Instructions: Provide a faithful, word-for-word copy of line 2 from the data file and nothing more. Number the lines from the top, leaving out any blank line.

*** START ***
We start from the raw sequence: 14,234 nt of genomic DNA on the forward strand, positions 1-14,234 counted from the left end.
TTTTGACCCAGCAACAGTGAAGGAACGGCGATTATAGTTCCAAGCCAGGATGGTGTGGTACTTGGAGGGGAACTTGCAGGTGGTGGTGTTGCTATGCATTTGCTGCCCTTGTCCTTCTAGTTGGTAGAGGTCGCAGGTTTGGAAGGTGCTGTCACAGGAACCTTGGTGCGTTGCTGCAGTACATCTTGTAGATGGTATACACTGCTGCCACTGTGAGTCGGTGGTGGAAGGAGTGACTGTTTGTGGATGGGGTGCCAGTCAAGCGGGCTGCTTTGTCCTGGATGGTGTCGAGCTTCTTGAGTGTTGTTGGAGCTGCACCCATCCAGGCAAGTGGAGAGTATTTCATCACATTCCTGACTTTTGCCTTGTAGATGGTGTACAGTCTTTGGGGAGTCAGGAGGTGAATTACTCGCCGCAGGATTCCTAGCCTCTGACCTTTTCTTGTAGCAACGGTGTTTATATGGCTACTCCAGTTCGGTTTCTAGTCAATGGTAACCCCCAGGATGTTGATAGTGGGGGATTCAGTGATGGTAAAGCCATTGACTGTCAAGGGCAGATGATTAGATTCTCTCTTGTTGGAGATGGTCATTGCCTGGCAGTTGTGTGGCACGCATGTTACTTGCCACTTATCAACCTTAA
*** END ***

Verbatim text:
TTTTGACCCAGCAACAGTGAAGGAACGGCGATTATAGTTCCAAGCCAGGATGGTGTGGTACTTGGAGGGGAACTTGCAGGTGGTGGTGTTGCTATGCATTTGCTGCCCTTGTCCTTCTAGTTGGTAGAGGTCGCAGGTTTGGAAGGTGCTGTCACAGGAACCTTGGTGCGTTGCTGCAGTACATCTTGTAGATGGTATACACTGCTGCCACTGTGAGTCGGTGGTGGAAGGAGTGACTGTTTGTGGATGGGGTGCCAGTCAAGCGGGCTGCTTTGTCCTGGATGGTGTCGAGCTTCTTGAGTGTTGTTGGAGCTGCACCCATCCAGGCAAGTGGAGAGTATTTCATCACATTCCTGACTTTTGCCTTGTAGATGGTGTACAGTCTTTGGGGAGTCAGGAGGTGAATTACTCGCCGCAGGATTCCTAGCCTCTGACCTTTTCTTGTAGCAACGGTGTTTATATGGCTACTCCAGTTCGGTTTCTAGTCAATGGTAACCCCCAGGATGTTGATAGTGGGGGATTCAGTGATGGTAAAGCCATTGACTGTCAAGGGCAGATGATTAGATTCTCTCTTGTTGGAGATGGTCATTGCCTGGCAGTTGTGTGGCACGCATGTTACTTGCCACTTATCAACCTTAA